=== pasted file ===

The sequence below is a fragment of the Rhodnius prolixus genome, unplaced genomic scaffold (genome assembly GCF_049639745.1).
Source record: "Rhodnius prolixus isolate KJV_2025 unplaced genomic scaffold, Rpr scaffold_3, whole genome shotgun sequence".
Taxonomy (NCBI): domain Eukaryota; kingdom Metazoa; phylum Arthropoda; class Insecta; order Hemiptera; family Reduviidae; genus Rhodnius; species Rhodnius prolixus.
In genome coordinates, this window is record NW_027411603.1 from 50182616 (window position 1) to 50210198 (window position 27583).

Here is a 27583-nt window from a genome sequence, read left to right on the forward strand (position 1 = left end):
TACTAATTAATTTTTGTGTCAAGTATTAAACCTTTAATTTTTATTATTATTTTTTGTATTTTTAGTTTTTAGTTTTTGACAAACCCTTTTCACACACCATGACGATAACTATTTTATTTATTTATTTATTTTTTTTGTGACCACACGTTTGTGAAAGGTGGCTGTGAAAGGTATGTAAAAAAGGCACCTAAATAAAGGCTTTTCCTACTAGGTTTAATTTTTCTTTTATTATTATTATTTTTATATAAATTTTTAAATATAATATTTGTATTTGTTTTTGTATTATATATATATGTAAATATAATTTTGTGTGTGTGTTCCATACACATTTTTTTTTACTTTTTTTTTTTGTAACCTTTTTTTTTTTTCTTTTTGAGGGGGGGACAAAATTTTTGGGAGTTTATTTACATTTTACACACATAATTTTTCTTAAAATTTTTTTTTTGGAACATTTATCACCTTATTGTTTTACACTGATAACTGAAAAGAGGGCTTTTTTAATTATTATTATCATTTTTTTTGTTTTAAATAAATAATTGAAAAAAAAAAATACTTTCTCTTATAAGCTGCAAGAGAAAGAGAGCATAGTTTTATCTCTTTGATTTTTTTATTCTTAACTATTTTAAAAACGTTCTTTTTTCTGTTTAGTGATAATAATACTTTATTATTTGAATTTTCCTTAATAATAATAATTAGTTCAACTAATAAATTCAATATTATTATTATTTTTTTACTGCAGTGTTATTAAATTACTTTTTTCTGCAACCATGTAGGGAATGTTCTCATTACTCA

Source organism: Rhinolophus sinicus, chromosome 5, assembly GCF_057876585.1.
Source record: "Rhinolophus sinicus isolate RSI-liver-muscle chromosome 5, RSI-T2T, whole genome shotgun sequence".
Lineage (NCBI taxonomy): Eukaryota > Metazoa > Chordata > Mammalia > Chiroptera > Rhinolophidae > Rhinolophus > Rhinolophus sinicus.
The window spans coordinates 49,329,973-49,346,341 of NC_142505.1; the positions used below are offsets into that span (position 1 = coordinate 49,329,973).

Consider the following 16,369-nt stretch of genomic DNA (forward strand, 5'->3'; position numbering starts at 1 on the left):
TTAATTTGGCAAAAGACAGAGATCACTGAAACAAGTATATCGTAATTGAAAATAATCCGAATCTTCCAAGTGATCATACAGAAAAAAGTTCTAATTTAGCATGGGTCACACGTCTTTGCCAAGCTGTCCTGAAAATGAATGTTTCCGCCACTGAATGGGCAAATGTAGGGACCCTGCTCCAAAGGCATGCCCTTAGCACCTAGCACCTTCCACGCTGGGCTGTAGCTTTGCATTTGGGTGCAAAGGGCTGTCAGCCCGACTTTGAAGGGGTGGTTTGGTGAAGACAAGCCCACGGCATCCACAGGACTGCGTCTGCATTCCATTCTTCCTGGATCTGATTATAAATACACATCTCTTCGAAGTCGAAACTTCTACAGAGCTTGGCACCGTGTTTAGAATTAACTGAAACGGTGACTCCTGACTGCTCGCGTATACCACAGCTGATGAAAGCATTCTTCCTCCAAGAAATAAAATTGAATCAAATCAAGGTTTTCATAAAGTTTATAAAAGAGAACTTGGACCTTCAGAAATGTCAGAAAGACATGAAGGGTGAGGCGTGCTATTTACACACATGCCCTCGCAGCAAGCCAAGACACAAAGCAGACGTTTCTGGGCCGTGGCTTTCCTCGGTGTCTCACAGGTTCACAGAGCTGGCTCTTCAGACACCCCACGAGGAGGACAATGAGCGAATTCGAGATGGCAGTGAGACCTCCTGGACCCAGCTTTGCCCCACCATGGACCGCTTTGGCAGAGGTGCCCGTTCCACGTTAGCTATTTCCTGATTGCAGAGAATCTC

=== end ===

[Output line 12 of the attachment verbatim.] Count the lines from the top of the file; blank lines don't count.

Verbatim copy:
TTAATTTGGCAAAAGACAGAGATCACTGAAACAAGTATATCGTAATTGAAAATAATCCGAATCTTCCAAGTGATCATACAGAAAAAAGTTCTAATTTAGCATGGGTCACACGTCTTTGCCAAGCTGTCCTGAAAATGAATGTTTCCGCCACTGAATGGGCAAATGTAGGGACCCTGCTCCAAAGGCATGCCCTTAGCACCTAGCACCTTCCACGCTGGGCTGTAGCTTTGCATTTGGGTGCAAAGGGCTGTCAGCCCGACTTTGAAGGGGTGGTTTGGTGAAGACAAGCCCACGGCATCCACAGGACTGCGTCTGCATTCCATTCTTCCTGGATCTGATTATAAATACACATCTCTTCGAAGTCGAAACTTCTACAGAGCTTGGCACCGTGTTTAGAATTAACTGAAACGGTGACTCCTGACTGCTCGCGTATACCACAGCTGATGAAAGCATTCTTCCTCCAAGAAATAAAATTGAATCAAATCAAGGTTTTCATAAAGTTTATAAAAGAGAACTTGGACCTTCAGAAATGTCAGAAAGACATGAAGGGTGAGGCGTGCTATTTACACACATGCCCTCGCAGCAAGCCAAGACACAAAGCAGACGTTTCTGGGCCGTGGCTTTCCTCGGTGTCTCACAGGTTCACAGAGCTGGCTCTTCAGACACCCCACGAGGAGGACAATGAGCGAATTCGAGATGGCAGTGAGACCTCCTGGACCCAGCTTTGCCCCACCATGGACCGCTTTGGCAGAGGTGCCCGTTCCACGTTAGCTATTTCCTGATTGCAGAGAATCTC